Monday, October 15, 2007

Penance: Relentless #2

Formerly known as Speedball in the New Warriors, Robbie Baldwin became Penance during the Civil War and basically flip-flopped his personality in the process. Stricken with guilt over the Stamford incident, Penance punishes himself by wearing wardrobe that’s spiked both on the exterior and the interior. Personally, I really didn’t care all that much for this character when he was the goofy guy with the power to create colored spheres – but from what I read of it during Civil War: Front Line, I’m not sold on his new personality, either.

This story has a few bright points – Paul Jenkins works beautifully with Norman Osborn, Baldwin’s supervisor with the Thunderbolts, and the former Goblin’s hesitant subservience to Tony Stark. It’s a constant battle of the wills between these two, as Norman struggles with his constant urge to tear into his superior at the first sign of a perceived disrespect. The nanites running through his bloodstream prevent him from acting on these impulses, and the effect it has on his personality makes for some interesting reading. Jenkins also treats Robbie’s “suiting up” rather well – the scene is short, only a single page long, but both uncomfortable and borderline painful to read.

Jenkins’s main ongoing plot just wasn’t all that interesting, though. Penance isn’t deep or interesting enough to carry a story by his lonesome, at least not yet. The writer compounds this problem by dropping Baldwin into a situation where he’s hunting and confronting a character who’s even less important than he is: The Robot Master. Tony Stark’s inclusion in this issue and his frequent confrontations with Norman Osborn are really the only threads of any interest here, and they’re treated almost as afterthoughts. I guess you can’t really call the book Stark and Osborn Illustrated, but if you remove them from the picture there’s literally nothing of value here.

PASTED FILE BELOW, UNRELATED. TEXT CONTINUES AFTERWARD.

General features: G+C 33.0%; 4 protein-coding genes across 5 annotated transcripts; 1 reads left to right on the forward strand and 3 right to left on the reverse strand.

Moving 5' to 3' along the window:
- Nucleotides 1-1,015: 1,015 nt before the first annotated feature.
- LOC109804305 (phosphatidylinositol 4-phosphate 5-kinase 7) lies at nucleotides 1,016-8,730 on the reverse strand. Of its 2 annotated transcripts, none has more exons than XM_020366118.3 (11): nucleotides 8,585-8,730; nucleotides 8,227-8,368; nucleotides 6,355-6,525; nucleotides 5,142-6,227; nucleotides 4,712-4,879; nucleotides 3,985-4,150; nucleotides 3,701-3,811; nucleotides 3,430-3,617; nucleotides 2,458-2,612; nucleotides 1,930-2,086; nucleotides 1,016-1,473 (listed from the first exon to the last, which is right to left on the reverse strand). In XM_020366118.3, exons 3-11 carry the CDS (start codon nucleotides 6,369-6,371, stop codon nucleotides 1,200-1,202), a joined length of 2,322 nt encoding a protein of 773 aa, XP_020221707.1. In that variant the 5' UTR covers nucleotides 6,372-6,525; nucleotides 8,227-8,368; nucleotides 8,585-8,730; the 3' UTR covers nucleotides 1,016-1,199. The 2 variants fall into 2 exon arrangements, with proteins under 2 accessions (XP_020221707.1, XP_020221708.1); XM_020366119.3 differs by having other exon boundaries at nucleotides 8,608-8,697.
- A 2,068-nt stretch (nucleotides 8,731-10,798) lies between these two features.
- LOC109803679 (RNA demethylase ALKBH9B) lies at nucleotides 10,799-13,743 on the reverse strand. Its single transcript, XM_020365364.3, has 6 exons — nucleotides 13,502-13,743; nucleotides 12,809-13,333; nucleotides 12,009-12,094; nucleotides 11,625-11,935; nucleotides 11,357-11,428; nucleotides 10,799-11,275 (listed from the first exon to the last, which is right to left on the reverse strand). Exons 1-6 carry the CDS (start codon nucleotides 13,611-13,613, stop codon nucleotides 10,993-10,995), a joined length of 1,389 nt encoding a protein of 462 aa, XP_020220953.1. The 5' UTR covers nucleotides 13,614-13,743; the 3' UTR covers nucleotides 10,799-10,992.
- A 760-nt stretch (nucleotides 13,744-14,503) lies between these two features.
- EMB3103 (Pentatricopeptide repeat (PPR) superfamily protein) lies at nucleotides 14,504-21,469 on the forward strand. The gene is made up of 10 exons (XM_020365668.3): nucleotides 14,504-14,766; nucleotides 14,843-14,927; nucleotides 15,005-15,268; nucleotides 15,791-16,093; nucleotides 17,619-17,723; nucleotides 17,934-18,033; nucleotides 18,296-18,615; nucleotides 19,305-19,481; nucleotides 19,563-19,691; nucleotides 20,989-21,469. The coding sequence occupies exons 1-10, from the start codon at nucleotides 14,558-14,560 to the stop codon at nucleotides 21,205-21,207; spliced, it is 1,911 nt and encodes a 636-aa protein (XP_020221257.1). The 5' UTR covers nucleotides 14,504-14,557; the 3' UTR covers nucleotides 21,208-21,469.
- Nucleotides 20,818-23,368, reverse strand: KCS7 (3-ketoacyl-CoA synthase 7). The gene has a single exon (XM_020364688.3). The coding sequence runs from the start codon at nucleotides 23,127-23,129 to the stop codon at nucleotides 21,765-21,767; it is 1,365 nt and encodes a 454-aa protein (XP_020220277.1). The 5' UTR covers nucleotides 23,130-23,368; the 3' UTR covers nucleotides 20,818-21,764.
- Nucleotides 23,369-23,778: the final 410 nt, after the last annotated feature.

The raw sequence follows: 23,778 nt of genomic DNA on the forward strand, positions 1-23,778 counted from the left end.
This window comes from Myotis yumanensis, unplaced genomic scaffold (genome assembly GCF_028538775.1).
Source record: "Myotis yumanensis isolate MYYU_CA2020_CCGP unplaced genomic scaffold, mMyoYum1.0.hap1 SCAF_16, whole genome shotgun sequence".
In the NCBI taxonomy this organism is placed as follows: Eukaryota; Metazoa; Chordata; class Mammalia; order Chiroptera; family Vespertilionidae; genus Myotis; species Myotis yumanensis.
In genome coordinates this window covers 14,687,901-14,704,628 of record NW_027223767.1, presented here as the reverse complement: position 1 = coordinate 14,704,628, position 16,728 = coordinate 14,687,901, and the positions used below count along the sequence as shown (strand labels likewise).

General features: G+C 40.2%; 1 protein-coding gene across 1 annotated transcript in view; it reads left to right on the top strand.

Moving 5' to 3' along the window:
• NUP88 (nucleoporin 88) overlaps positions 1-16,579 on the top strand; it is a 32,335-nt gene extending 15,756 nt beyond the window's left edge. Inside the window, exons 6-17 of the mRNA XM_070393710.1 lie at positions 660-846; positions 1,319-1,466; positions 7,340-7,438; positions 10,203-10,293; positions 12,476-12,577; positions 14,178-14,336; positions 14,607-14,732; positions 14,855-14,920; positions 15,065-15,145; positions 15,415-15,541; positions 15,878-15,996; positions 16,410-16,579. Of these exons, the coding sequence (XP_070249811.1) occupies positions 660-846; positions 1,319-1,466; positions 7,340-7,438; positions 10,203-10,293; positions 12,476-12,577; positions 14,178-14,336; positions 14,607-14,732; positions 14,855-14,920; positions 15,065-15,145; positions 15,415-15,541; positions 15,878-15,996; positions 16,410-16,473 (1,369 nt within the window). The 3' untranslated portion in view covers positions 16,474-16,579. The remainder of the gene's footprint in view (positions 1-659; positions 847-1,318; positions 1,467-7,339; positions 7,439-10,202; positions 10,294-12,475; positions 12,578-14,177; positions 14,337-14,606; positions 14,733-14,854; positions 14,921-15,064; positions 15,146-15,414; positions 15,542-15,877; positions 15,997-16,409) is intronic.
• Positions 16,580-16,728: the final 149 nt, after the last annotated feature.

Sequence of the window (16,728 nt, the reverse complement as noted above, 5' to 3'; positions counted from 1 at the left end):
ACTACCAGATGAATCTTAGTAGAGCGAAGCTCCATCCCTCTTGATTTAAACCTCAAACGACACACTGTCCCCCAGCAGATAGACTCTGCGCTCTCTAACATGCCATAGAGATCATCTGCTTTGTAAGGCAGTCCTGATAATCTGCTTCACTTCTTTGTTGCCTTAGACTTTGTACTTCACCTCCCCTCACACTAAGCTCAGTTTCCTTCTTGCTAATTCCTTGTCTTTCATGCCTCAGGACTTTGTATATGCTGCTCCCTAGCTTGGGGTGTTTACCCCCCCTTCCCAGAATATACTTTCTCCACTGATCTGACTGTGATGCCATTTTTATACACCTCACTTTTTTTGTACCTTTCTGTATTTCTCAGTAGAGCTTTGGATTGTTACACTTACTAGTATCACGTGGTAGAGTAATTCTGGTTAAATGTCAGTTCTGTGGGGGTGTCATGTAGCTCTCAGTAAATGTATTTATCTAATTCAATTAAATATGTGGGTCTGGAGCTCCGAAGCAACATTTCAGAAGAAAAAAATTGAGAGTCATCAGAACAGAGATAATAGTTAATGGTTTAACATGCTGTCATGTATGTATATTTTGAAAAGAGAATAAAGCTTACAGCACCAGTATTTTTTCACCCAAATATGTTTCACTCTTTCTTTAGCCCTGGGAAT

Paul Gulacy’s artwork wasn’t really my cup of tea. His work is a bit too pedestrian and realistic for my taste, giving Iron Man a strange, out-of-place appearance with his bright red and yellow suit of armor (sans helmet) alongside a dozen businessmen in suits and ties. He treats Osborn beautifully, detailing every war-worn detail, blemish and wrinkle of the mastermind’s face, but that’s perhaps his only true success.

On the large, I found his style drab and dull, and that what praise he’s due for the personality he delivers to each character is quickly countered by his work during the issue’s action scenes. When Penance is facing off against a dozen robots midway through this issue, Gulacy’s contributions are downright awful. To his credit, though, the artist has a great understanding of the title character’s new wardrobe. He really makes it work for a few pages in the darkness near the end of the issue, allowing the brief spots of light to play with both the reflective surfaces of his armor and the warm, fleshy leather that surrounds it, but from my perspective that was a case of too little, too late.

I wasn’t expecting all that much from this title, and with a few fleeting exceptions it met those expectations. Paul Jenkins tries to make something of this despite a boring title character, but only serves to temporarily distract the reader from that fatal flaw. Couple this with a wholly mediocre artistic contribution, and I think you can safely skip this release.

On a scale of 1 to 10, where 1 is poor and 10 is amazing...
Overall Score: 3

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